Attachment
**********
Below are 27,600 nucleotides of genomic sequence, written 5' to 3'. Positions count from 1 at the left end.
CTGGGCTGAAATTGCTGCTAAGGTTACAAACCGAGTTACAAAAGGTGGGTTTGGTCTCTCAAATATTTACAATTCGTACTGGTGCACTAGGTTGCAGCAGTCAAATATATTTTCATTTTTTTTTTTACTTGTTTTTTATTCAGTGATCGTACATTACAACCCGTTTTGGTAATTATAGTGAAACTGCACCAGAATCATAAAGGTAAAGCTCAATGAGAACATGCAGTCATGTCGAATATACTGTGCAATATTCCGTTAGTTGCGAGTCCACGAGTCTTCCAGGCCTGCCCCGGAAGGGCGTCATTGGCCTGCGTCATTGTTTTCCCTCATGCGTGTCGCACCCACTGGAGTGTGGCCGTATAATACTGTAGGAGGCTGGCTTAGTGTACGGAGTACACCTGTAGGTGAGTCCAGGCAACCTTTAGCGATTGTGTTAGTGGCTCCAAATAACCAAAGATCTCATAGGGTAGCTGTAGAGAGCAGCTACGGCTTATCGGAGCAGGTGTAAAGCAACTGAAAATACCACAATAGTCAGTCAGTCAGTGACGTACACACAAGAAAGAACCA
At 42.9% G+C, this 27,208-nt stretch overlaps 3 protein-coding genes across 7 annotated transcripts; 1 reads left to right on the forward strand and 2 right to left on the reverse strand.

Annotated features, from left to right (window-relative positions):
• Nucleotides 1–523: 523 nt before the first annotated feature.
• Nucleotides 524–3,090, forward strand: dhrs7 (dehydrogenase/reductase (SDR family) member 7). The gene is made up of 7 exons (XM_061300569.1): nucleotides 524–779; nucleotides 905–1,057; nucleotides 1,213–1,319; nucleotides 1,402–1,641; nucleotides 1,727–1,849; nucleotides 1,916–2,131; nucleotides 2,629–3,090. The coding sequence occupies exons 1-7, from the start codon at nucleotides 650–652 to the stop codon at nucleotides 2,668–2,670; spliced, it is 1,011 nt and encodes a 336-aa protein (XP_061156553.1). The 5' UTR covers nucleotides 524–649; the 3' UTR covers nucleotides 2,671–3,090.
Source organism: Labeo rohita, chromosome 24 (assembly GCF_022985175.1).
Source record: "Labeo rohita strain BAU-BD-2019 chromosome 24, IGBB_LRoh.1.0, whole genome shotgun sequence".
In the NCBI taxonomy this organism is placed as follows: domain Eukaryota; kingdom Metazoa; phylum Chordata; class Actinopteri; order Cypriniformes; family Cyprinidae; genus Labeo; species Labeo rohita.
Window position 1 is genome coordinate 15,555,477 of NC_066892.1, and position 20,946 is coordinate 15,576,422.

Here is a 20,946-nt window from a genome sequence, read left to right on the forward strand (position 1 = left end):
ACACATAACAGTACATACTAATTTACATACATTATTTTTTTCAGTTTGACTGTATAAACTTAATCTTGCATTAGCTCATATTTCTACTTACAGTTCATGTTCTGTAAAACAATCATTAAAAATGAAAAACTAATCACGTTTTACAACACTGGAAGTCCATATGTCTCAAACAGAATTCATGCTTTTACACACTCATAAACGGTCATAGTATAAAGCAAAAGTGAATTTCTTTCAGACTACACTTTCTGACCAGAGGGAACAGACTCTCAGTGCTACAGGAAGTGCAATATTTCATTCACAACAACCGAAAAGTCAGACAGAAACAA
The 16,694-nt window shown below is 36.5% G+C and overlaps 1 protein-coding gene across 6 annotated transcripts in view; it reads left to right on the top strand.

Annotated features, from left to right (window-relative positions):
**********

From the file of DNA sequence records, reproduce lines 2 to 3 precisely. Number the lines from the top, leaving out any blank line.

CTGGGCTGAAATTGCTGCTAAGGTTACAAACCGAGTTACAAAAGGTGGGTTTGGTCTCTCAAATATTTACAATTCGTACTGGTGCACTAGGTTGCAGCAGTCAAATATATTTTCATTTTTTTTTTTACTTGTTTTTTATTCAGTGATCGTACATTACAACCCGTTTTGGTAATTATAGTGAAACTGCACCAGAATCATAAAGGTAAAGCTCAATGAGAACATGCAGTCATGTCGAATATACTGTGCAATATTCCGTTAGTTGCGAGTCCACGAGTCTTCCAGGCCTGCCCCGGAAGGGCGTCATTGGCCTGCGTCATTGTTTTCCCTCATGCGTGTCGCACCCACTGGAGTGTGGCCGTATAATACTGTAGGAGGCTGGCTTAGTGTACGGAGTACACCTGTAGGTGAGTCCAGGCAACCTTTAGCGATTGTGTTAGTGGCTCCAAATAACCAAAGATCTCATAGGGTAGCTGTAGAGAGCAGCTACGGCTTATCGGAGCAGGTGTAAAGCAACTGAAAATACCACAATAGTCAGTCAGTCAGTGACGTACACACAAGAAAGAACCA
At 42.9% G+C, this 27,208-nt stretch overlaps 3 protein-coding genes across 7 annotated transcripts; 1 reads left to right on the forward strand and 2 right to left on the reverse strand.